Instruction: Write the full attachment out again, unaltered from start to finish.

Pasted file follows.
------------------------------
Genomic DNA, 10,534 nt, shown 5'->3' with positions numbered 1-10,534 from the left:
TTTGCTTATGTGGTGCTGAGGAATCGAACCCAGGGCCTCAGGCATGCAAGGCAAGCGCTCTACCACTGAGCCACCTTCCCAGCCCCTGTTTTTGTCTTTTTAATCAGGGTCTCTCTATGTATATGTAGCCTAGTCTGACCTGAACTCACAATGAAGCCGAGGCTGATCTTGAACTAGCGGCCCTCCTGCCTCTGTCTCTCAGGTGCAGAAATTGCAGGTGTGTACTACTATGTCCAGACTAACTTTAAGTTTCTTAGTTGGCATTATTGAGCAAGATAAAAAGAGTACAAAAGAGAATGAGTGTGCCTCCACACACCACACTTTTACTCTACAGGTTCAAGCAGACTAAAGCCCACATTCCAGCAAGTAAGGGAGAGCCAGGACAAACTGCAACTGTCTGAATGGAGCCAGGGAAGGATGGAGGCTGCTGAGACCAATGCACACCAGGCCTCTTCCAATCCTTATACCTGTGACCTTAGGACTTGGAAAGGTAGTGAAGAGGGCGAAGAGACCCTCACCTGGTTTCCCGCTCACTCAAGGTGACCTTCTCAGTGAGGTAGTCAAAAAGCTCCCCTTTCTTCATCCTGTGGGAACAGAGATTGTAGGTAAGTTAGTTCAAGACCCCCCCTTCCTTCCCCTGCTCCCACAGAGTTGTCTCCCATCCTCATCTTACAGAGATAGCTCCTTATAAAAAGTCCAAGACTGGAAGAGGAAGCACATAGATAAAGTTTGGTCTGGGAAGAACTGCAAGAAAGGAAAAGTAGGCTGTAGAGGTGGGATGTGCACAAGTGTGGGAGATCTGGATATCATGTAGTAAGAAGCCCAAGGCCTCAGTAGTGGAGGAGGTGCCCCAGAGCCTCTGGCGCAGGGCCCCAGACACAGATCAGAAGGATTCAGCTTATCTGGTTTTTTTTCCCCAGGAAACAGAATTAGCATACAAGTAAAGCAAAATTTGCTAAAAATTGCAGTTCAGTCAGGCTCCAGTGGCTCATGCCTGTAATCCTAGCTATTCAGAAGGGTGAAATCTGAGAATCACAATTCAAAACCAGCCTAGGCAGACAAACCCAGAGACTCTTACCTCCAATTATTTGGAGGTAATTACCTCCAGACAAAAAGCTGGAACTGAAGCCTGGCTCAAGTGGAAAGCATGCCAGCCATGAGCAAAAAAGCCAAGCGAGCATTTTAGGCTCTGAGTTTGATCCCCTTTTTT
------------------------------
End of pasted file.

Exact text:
Genomic DNA, 10,534 nt, shown 5'->3' with positions numbered 1-10,534 from the left:
TTTGCTTATGTGGTGCTGAGGAATCGAACCCAGGGCCTCAGGCATGCAAGGCAAGCGCTCTACCACTGAGCCACCTTCCCAGCCCCTGTTTTTGTCTTTTTAATCAGGGTCTCTCTATGTATATGTAGCCTAGTCTGACCTGAACTCACAATGAAGCCGAGGCTGATCTTGAACTAGCGGCCCTCCTGCCTCTGTCTCTCAGGTGCAGAAATTGCAGGTGTGTACTACTATGTCCAGACTAACTTTAAGTTTCTTAGTTGGCATTATTGAGCAAGATAAAAAGAGTACAAAAGAGAATGAGTGTGCCTCCACACACCACACTTTTACTCTACAGGTTCAAGCAGACTAAAGCCCACATTCCAGCAAGTAAGGGAGAGCCAGGACAAACTGCAACTGTCTGAATGGAGCCAGGGAAGGATGGAGGCTGCTGAGACCAATGCACACCAGGCCTCTTCCAATCCTTATACCTGTGACCTTAGGACTTGGAAAGGTAGTGAAGAGGGCGAAGAGACCCTCACCTGGTTTCCCGCTCACTCAAGGTGACCTTCTCAGTGAGGTAGTCAAAAAGCTCCCCTTTCTTCATCCTGTGGGAACAGAGATTGTAGGTAAGTTAGTTCAAGACCCCCCCTTCCTTCCCCTGCTCCCACAGAGTTGTCTCCCATCCTCATCTTACAGAGATAGCTCCTTATAAAAAGTCCAAGACTGGAAGAGGAAGCACATAGATAAAGTTTGGTCTGGGAAGAACTGCAAGAAAGGAAAAGTAGGCTGTAGAGGTGGGATGTGCACAAGTGTGGGAGATCTGGATATCATGTAGTAAGAAGCCCAAGGCCTCAGTAGTGGAGGAGGTGCCCCAGAGCCTCTGGCGCAGGGCCCCAGACACAGATCAGAAGGATTCAGCTTATCTGGTTTTTTTTCCCCAGGAAACAGAATTAGCATACAAGTAAAGCAAAATTTGCTAAAAATTGCAGTTCAGTCAGGCTCCAGTGGCTCATGCCTGTAATCCTAGCTATTCAGAAGGGTGAAATCTGAGAATCACAATTCAAAACCAGCCTAGGCAGACAAACCCAGAGACTCTTACCTCCAATTATTTGGAGGTAATTACCTCCAGACAAAAAGCTGGAACTGAAGCCTGGCTCAAGTGGAAAGCATGCCAGCCATGAGCAAAAAAGCCAAGCGAGCATTTTAGGCTCTGAGTTTGATCCCCTTTTTT